- Research article
- Open Access
Should synovectomy be performed in primary total knee arthroplasty for osteoarthritis? A meta-analysis of randomized controlled trials
Journal of Orthopaedic Surgery and Research volume 14, Article number: 283 (2019)
During primary total knee arthroplasty (TKA), synovectomy as a part of the procedure has been recommended to relieve pain and inflammation of the synovium, but there is a controversy about it due to increased bleeding. In this meta-analysis, the aim is to answer whether synovectomy should be performed routinely during TKA for symptomatic knee osteoarthritis (KOA).
Relevant randomized controlled trials (RCTs) on synovectomy were retrieved through database searches of PubMed, Embase, Web of Science, and Cochrane Library up to February 2019. Studies that compared postoperative pain, clinical Knee Society Score (KSS), functional KSS, range of motion (ROM), drainage, pre- and postoperative hemoglobin difference, transfusion rate, operative time, and/or complications were included in the meta-analysis. Review Manager 5.3.0 was used for meta-analysis.
We included 5 RCTs with 542 knees. Pooled results indicated that the synovectomy group was associated with more blood loss via drainage (WMD = − 99.41, 95% CI − 153.75 to − 45.08, P = 0.0003) and pre- and postoperative hemoglobin difference (WMD = − 0.93, 95% CI − 1.33 to − 0.5, P < 0.00001), compared with the non-synovectomy group. No statistically significant differences were demonstrated between both groups in postoperative pain, clinical KSS, functional KSS, ROM, transfusion rate, or complications (P > 0.05).
The current evidence demonstrates that performing synovectomy in primary TKA for symptomatic KOA does not have any clinical benefit. It increases postsurgical blood loss. Surgeons routinely undertaking synovectomy should deliberate whether this is clinically indicated and consider limiting resection, if possible.
Synovium is indispensable for the apposite function of the locomotor system. It secretes the slimy synovial fluid, which lubricates the joint and nourishes the articular cartilage. Pathologically, synovitis exacerbates chondral degeneration in osteoarthritis (OA) and inflammatory joint diseases . Clinical , radiological , and pathological  evidence of inflammatory processes in OA undermine its definition as a non-inflammatory disease. For inflammatory joint diseases (such as rheumatoid arthritis), synovectomy can effectively relieve pain and improve postoperative function . Could synovectomy be equally necessary for knee osteoarthritis (KOA)? The literature currently lacks agreement on this subject.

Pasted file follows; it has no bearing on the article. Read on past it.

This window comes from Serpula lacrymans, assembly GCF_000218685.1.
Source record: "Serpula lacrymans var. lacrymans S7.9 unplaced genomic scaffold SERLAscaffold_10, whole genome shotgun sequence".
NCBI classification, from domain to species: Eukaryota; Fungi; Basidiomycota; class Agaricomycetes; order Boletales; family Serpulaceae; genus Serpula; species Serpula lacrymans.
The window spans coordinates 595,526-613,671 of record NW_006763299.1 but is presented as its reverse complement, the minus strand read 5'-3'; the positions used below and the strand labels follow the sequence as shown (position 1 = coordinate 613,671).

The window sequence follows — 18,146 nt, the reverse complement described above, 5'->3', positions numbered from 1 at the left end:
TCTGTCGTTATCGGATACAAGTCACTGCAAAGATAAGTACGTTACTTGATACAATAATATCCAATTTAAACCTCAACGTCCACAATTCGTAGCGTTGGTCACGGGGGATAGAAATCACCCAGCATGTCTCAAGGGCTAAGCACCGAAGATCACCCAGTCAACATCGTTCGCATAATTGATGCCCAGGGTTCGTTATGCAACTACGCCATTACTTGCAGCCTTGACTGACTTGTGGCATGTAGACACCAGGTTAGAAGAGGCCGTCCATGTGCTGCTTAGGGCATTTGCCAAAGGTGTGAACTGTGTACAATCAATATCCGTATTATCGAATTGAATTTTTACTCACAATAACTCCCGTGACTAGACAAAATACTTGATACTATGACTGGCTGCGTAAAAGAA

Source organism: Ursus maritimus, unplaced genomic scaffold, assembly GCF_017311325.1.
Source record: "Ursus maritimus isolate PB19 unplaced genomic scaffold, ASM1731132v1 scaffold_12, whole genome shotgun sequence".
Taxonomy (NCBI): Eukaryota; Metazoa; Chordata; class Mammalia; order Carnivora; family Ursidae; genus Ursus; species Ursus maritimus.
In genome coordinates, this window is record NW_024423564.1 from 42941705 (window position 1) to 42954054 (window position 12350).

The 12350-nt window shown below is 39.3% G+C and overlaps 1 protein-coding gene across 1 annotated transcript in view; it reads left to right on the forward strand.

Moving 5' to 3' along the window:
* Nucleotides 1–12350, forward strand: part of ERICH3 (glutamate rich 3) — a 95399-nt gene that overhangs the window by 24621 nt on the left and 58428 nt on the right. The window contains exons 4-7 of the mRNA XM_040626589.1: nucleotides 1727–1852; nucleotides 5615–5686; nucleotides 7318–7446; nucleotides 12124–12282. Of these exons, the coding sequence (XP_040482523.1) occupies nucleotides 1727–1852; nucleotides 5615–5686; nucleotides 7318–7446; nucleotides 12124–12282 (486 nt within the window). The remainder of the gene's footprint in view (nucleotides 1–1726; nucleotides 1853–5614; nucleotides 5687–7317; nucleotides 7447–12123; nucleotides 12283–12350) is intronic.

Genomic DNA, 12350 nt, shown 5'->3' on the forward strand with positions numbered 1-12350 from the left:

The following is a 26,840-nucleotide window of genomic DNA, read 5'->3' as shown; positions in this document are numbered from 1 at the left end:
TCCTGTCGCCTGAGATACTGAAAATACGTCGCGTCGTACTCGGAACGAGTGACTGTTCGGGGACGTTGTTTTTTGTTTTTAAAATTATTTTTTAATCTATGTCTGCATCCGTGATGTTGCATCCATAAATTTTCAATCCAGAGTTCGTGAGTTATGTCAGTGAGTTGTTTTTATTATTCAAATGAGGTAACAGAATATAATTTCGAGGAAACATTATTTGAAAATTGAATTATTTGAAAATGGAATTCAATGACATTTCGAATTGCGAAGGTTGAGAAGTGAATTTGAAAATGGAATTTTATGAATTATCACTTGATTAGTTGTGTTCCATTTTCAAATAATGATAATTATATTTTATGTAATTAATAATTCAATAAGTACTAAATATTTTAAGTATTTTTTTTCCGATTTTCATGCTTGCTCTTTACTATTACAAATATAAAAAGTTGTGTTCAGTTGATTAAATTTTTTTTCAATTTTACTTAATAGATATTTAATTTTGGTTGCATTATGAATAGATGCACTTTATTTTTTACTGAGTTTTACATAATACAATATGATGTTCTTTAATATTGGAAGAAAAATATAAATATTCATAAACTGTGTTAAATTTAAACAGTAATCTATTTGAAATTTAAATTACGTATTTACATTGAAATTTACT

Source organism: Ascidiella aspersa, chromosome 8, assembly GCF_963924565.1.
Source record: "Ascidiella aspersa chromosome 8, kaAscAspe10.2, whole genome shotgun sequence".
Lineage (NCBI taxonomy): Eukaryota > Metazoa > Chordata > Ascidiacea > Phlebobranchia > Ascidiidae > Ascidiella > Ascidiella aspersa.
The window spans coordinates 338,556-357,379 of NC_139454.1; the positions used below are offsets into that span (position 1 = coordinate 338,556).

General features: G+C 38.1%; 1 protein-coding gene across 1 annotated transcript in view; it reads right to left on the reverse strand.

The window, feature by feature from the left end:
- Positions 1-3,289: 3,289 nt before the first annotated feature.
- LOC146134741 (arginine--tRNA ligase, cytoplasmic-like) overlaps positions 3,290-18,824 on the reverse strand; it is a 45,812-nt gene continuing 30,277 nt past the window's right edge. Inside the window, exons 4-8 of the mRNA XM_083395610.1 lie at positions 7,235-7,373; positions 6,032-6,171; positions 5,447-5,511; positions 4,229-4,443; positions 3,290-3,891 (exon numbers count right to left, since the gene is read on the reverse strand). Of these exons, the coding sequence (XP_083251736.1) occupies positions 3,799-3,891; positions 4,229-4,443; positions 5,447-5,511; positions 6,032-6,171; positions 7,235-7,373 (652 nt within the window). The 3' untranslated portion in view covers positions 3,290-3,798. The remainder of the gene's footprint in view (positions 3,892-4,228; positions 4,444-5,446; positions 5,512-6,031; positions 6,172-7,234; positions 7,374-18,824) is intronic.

Synovectomy is performed during primary total knee arthroplasty (TKA) for KOA mainly in the light of a surgeon’s experience and preference . Orthopedic surgeons administering synovectomy claim that synovitis is the main cause of knee joint swelling and pain . In addition, synovial inflammation is a risk factor for unsatisfactory results after TKA , because it restricts the range of motion , and is associated with recurrent knee hemarthrosis and impingement . In contrast, opponents prefer to avoid synovectomy. They question the clinical advantages of the procedure, considering that it prolongs operative time, increases blood loss, and induces infection [11, 12].
Previous studies have compared the outcomes of KOA patients after primary TKA with versus without synovectomy [13, 14]. However, these studies had the following deficiencies. First, few studies were included, and the quality was not reliable. Second, involved outcomes were inadequate, and safety of synovectomy was not performed. Third, inclusion of new studies might alter the results of previous meta-analyses. Therefore, re-evaluation of this subject is necessary. Our new meta-analysis completely retrieved the studies, selected high-quality ones, and evaluated both the effectiveness and safety of synovectomy.